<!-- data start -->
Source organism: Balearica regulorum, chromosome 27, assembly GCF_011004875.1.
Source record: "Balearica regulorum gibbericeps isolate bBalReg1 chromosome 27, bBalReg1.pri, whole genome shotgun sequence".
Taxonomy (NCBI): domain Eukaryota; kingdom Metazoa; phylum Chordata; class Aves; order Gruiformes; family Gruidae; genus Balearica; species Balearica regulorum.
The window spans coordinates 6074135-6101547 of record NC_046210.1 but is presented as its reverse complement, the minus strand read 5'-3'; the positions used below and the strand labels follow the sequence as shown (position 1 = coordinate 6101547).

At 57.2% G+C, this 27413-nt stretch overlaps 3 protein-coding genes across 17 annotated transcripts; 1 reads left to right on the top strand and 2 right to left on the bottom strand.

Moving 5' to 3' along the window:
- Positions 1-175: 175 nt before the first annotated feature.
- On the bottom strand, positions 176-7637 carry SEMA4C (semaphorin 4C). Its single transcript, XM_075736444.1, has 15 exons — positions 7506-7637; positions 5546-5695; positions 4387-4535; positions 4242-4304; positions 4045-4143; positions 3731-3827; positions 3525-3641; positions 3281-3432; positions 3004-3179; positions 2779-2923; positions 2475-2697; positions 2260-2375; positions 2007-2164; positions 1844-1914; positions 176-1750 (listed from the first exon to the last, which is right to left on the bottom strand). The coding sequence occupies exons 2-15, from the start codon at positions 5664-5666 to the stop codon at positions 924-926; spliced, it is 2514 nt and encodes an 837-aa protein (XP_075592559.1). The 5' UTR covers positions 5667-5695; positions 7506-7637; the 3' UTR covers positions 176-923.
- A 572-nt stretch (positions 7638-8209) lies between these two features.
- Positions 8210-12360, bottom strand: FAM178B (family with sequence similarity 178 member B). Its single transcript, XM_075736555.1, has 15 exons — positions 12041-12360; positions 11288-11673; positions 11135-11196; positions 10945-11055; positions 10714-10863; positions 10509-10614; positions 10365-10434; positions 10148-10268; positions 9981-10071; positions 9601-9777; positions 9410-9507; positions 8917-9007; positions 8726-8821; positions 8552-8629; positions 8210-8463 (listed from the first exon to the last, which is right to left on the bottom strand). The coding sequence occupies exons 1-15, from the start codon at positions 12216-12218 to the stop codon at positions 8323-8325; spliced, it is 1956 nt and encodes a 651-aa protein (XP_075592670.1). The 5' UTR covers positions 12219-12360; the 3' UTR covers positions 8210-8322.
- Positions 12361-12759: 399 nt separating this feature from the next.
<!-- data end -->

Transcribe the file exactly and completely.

Source organism: Balearica regulorum, chromosome 27, assembly GCF_011004875.1.
Source record: "Balearica regulorum gibbericeps isolate bBalReg1 chromosome 27, bBalReg1.pri, whole genome shotgun sequence".
Taxonomy (NCBI): domain Eukaryota; kingdom Metazoa; phylum Chordata; class Aves; order Gruiformes; family Gruidae; genus Balearica; species Balearica regulorum.
The window spans coordinates 6074135-6101547 of record NC_046210.1 but is presented as its reverse complement, the minus strand read 5'-3'; the positions used below and the strand labels follow the sequence as shown (position 1 = coordinate 6101547).

At 57.2% G+C, this 27413-nt stretch overlaps 3 protein-coding genes across 17 annotated transcripts; 1 reads left to right on the top strand and 2 right to left on the bottom strand.

Moving 5' to 3' along the window:
- Positions 1-175: 175 nt before the first annotated feature.
- On the bottom strand, positions 176-7637 carry SEMA4C (semaphorin 4C). Its single transcript, XM_075736444.1, has 15 exons — positions 7506-7637; positions 5546-5695; positions 4387-4535; positions 4242-4304; positions 4045-4143; positions 3731-3827; positions 3525-3641; positions 3281-3432; positions 3004-3179; positions 2779-2923; positions 2475-2697; positions 2260-2375; positions 2007-2164; positions 1844-1914; positions 176-1750 (listed from the first exon to the last, which is right to left on the bottom strand). The coding sequence occupies exons 2-15, from the start codon at positions 5664-5666 to the stop codon at positions 924-926; spliced, it is 2514 nt and encodes an 837-aa protein (XP_075592559.1). The 5' UTR covers positions 5667-5695; positions 7506-7637; the 3' UTR covers positions 176-923.
- A 572-nt stretch (positions 7638-8209) lies between these two features.
- Positions 8210-12360, bottom strand: FAM178B (family with sequence similarity 178 member B). Its single transcript, XM_075736555.1, has 15 exons — positions 12041-12360; positions 11288-11673; positions 11135-11196; positions 10945-11055; positions 10714-10863; positions 10509-10614; positions 10365-10434; positions 10148-10268; positions 9981-10071; positions 9601-9777; positions 9410-9507; positions 8917-9007; positions 8726-8821; positions 8552-8629; positions 8210-8463 (listed from the first exon to the last, which is right to left on the bottom strand). The coding sequence occupies exons 1-15, from the start codon at positions 12216-12218 to the stop codon at positions 8323-8325; spliced, it is 1956 nt and encodes a 651-aa protein (XP_075592670.1). The 5' UTR covers positions 12219-12360; the 3' UTR covers positions 8210-8322.
- Positions 12361-12759: 399 nt separating this feature from the next.